Remove ads with our VIP Service
Share This Page
- The Amazing Spider-Man 
- The Amazing Spider-Man 2 
- Die Hard 
- A Good Day to Die Hard 
- Live Free or Die Hard 
- Spider-Man 3 
Add Your Comments
- $5 Tuesday Promotion Comes to Wehrenberg Theatres [1/16]
- LucasFilm and Disney Will Not Recreate Carrie Fisher's Likeness for "Star Wars: Episode IX" [1/15]
- A Rundown of the Reshoots and Work Done on "Rogue One: A Star Wars Story" [1/15]
- An Examination of Iconic and Forgettable Soundtracks in Movies [12/15]
- Hollywood, CA: X-Wing Fighter Parked on Hollywood Boulevard -- Disney and LucasFilm Win All Movie Promo Awards for the Foreseeable Future [12/8]
- Disney World Turning Epcot's Spaceship Earth Into Death Star for "Rogue One" Event - Video Added [12/2]
- Looking Back on "Casino Royale" 10 Years Later [11/17]
- Save $2 on 3 or More Movie Tickets - Good Through 9/25/2016 [9/20]
- Bakersfield, CA: KGET Takes a Behind-the-Scenes Tour of Historic Fox Theater [8/30]
- See a Movie at a Drive-in This Weekend -- Follow These Steps to Find a Drive-in Near You! [8/25]
Matt Zoller Seitz, the Editor-in-Chief of RogerEbert.com, TV critic for New York Magazine, and author, has a problem with superhero movies that he outlines in a blog post on the aforementioned web site:
I don't hate superhero movies. Repeat: I do not hate superhero movies. They're another genre in a medium that thrives on genre, one that's as ritualized in its story beats as the western, the romantic comedy or the zombie picture. When competently done, superhero pictures can be fun, or at least intermittently diverting.
The problem with the superhero movie as currently practiced by Disney/Marvel (the interlocking "universe" series) and Sony/Marvel ("The Amazing Spider Man" and "The Amazing Spider-Man 2") and DC (whose recent "Man of Steel" aped that Marvel feeling and is busy building its own version of Marvel's feature film universe) has nothing to do with the genre's component parts, and everything to do with execution.
Specifically, the problem is the visual and rhythmic sameness of the films' execution.
Click the Read link below to view the full article. The article is worth the read, as it makes some very good points about the dangers of laziness in making movies.
He really does hit the nail on the head in identifying the sameness among so many superhero movies of late, and many action movies altogether.
This issue came to the forefront for me while watching Spider-Man 3, where I became acutely aware of how boring this action movie was, while I was watching it! How many times can Spider-Man hit an I-beam and it still be interesting or dramatic? Was the Sandman character necessary, or would the movie have been just as good if every scene featuring him was cut?
While the rebooted Spider-Man movie, The Amazing Spider-Man, wasn't bad (it wasn't great either, getting only middling reviews from our readers), I haven't taken the time to see The Amazing Spider-Man 2 yet. Because of how fast new releases are bumped out of the better auditoriums by newer releases, this movie will probably have to wait until its home video release for me to see it.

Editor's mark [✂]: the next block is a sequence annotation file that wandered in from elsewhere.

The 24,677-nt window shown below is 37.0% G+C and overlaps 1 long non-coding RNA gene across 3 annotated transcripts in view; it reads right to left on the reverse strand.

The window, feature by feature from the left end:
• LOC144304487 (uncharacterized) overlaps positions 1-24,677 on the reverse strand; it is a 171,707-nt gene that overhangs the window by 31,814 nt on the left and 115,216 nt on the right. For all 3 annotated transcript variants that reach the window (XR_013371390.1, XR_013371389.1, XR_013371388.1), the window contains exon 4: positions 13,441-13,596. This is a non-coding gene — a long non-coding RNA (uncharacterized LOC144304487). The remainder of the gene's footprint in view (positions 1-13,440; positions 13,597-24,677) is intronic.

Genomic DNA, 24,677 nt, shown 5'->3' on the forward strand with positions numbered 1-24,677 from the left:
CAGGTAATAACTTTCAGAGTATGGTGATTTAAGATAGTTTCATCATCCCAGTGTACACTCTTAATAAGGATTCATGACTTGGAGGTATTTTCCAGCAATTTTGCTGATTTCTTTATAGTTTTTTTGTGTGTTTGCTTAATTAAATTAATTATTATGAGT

It's not just the superheros either. I really enjoyed Die Hard, and even the next two installments. Live Free or Die Hard was OK, but hampered by cuts that were made to get it into PG-13 territory. I haven't even seen the latest installment, A Good Day to Die Hard, because I just haven't felt compelled to do so.
Many movies depend on loyalty to a brand to draw audiences. With each mediocre release, they risk losing more and more fans, until they have to kill the series permanently or at least wait a few years and reboot it. I'm sure that there are smart and talented people at the studios, but too many times, the courageous people necessary to step outside the humdrum, seen-that-already approach are too few and far between.
Add Your Comments
No comments found. Be the first and let us know what you think!
Add Your Comments
|Commenting on Journal Articles is available only to our readers who have customized this site, which makes it easier for you to complete the form and for us to contact you with any questions or concerns about your comments.|
Please login or register a new account before continuing.
Log in to retrieve your saved settings.
Forget Your Passcode?Send My Passcode To Me
Not Registered? Create a New Account!
Our registered members enjoy more features, including:
- Save Your Location -- the site remembers your location, no having to re-enter it each time you visit
- Favorite Theaters List -- keep a handy list of the theaters you attend
- Favorite Movies List - movies you want to see, all in one place
- Write Movie Reviews -- share your opinions of the movies you see
- Block Ads with VIP Service -- view this site ad free (subscription req'd)
Basic accounts are free -- sign up today!
Concerned About Privacy?
Journal/Blog - The Marquee - Movie Links - News and Events - Now Showing - Reader Reviews
Customize - VIP Service
|The BigScreen Cinema Guide is a service of SVJ Designs LLC. All graphics, layout, and structure of this service (unless otherwise specified) are Copyright © 1995-2017, SVJ Designs. The BigScreen Cinema Guide is a trademark of SVJ Designs. All rights reserved.|
'ACADEMY AWARDS®' and 'OSCAR®' are the registered trademarks and service marks of the Academy of Motion Picture Arts and Sciences.